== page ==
The Nikon Coolpix 8800 is a high resolution ultra zoom camera that I can recommend to everyone except action shooters. That's because I found the 8800's performance to be, shall we say, a little lacking. This is especially noticeable in terms of focus speed (average at best), shot-to-shot delays, and image playback speed. Continuing shooting was frustrating due to LCD blackouts between shots. If these things aren't critical, then the 8800 is a heck of a camera. It features a 10X optical zoom lens with VR image stabilization technology that works very well. Photo quality is good, with fairly sharp photos, accurate color, and nearly no purple fringing. As is the case with other 8MP cameras, noise levels are above average, especially at higher ISO sensitivities. And, just like with other Nikon cameras, macro performance on the 8800 is very good. The movie mode is nice too, but it would be a lot better without the time limit at the highest quality setting.
The 8800 is a big, bulky camera that's built like a tank. Despite that it's easy to hold and operate. It features a flip-out LCD display and an electronic viewfinder, both with average resolution. Low light performance was good on both. And speaking of which, the AF-assist lamp on the front of the camera helps it focus in low light situations. The camera is feature packed, with full manual controls and then some. Nikon's exclusive Best Shot Selector helps you pick the best photo in a series based on exposure or sharpness. White balance can be fine-tuned and bracketed, as well. The 8800 has customizable menus, which are powerful but confusing. In addition you can save two sets of your favorite camera settings for later retrieval. The "D-lighting" digital flash feature helps brighten underexposed areas of your photos without raising noise levels too much.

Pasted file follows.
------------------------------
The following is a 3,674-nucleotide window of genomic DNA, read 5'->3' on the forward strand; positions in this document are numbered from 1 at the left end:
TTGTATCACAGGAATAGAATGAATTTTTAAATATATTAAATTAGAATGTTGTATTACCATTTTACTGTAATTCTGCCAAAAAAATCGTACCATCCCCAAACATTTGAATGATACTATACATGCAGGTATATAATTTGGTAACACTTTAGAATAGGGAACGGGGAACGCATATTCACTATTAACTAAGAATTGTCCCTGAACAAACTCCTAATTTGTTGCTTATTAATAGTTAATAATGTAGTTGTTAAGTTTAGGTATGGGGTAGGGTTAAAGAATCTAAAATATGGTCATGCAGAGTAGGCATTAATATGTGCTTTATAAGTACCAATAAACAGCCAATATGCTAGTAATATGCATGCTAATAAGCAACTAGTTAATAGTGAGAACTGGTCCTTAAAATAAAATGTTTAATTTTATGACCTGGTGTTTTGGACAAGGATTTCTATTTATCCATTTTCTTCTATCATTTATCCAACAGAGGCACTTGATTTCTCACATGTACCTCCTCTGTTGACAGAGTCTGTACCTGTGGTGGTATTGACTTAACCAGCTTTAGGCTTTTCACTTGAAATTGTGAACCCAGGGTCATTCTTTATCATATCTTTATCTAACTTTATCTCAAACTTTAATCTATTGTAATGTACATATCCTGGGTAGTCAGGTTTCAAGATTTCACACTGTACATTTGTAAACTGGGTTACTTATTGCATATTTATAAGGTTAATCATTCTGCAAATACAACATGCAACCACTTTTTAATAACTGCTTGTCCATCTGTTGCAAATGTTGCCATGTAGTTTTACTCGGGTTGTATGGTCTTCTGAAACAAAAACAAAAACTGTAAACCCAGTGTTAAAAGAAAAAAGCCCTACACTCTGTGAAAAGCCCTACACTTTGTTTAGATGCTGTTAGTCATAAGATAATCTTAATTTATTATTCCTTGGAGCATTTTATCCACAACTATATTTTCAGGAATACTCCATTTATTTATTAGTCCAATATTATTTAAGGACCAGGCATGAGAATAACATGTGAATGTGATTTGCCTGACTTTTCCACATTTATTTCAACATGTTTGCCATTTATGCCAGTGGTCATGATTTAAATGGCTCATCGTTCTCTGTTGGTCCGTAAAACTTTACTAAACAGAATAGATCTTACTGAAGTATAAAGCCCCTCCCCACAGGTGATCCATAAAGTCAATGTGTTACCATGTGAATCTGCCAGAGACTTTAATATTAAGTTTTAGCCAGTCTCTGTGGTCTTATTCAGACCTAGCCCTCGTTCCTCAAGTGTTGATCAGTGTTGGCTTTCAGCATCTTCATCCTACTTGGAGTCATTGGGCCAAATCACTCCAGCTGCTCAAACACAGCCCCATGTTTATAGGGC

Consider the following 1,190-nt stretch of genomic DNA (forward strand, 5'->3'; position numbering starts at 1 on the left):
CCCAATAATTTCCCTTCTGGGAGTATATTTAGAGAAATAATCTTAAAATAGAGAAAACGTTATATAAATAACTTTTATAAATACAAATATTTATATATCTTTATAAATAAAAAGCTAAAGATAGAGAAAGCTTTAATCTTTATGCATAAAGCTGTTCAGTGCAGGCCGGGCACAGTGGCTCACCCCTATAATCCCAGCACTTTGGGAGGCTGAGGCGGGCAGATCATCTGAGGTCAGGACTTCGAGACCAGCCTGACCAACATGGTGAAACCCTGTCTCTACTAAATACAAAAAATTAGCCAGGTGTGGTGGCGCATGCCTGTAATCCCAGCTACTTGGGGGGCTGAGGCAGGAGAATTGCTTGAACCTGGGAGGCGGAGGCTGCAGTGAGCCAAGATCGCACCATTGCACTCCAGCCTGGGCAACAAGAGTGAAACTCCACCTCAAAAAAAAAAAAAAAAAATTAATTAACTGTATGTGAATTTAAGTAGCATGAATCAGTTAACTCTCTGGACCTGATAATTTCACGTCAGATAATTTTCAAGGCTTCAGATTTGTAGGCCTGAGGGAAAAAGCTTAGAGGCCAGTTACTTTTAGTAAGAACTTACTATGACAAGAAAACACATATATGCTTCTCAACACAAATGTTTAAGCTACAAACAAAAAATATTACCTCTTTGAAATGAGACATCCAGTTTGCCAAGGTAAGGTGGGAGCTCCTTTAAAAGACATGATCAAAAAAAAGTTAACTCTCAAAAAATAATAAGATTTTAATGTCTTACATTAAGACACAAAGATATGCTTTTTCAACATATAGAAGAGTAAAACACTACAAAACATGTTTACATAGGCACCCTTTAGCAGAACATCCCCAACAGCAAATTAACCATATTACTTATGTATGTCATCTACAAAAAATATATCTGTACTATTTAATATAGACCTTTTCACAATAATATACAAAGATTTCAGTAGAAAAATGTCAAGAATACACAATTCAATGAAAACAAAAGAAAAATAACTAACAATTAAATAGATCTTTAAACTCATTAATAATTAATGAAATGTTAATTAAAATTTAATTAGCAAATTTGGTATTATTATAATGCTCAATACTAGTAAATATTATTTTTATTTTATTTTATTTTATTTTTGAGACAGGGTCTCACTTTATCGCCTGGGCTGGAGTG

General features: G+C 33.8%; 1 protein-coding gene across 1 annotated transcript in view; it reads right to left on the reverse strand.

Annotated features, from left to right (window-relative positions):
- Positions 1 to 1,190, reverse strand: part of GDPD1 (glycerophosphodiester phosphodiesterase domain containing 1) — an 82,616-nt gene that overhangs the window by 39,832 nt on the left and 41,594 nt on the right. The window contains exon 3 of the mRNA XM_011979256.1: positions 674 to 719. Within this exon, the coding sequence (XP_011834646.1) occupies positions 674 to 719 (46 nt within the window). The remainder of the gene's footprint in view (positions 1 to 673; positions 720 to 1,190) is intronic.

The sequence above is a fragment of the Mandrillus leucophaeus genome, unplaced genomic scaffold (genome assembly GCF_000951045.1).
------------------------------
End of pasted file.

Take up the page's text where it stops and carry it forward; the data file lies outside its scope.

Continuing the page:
I already mentioned a few downsides above. Other annoyances include a RAW converter that doesn't take full advantage of the format and a manual focus mode that could be a lot better. While I'm at it, how about a manual focus ring Nikon?
There's one more thing worth considering. The street price of the Coolpix 8800 is just under $900. For a little less, you could buy a Canon Digital Rebel, or for a little more, the Nikon D70. That buys you a much more capable camera, albeit one with lower resolution and no bells and whistles like movie mode. However, duplicating the 10X stabilized lens will cost you -- probably more than the D-SLR body itself. Food for thought.
If photo quality and manual controls are higher on your "must have" list than camera performance, I recommend the Coolpix 8800. For the people who are really after fast action shooting, I point you to the digital SLRs I just mentioned.
What I liked:
What I didn't care for:
Other big zoom, high resolution cameras to consider include the Canon PowerShot Pro1, Konica Minolta DiMAGE A2 and A200, Olympus C-8080WZ (only 5X zoom), Panasonic Lumix DMC-FZ20 (only 5MP), and the Sony Cyber-shot DSC-F828.
Also consider these digital SLRs: Canon Digital Rebel, Nikon D70, Olympus EVOLT E-300, and the Pentax *ist DS. Remember that comparable lenses cost a lot of money!
As always, I recommend a trip down to your local reseller to try out the Coolpix 8800 and its competitors before you buy!
See how the photo quality turned out in our gallery!
Want a second opinion?
Read other reviews at Steve's Digicams and Imaging Resource.
Feedback & Discussion
If you have a question about this review, please send them to Jeff. Due to my limited resources, please do not e-mail me asking for a personal recommendation.
To discuss this review with other DCRP readers, please visit our forums.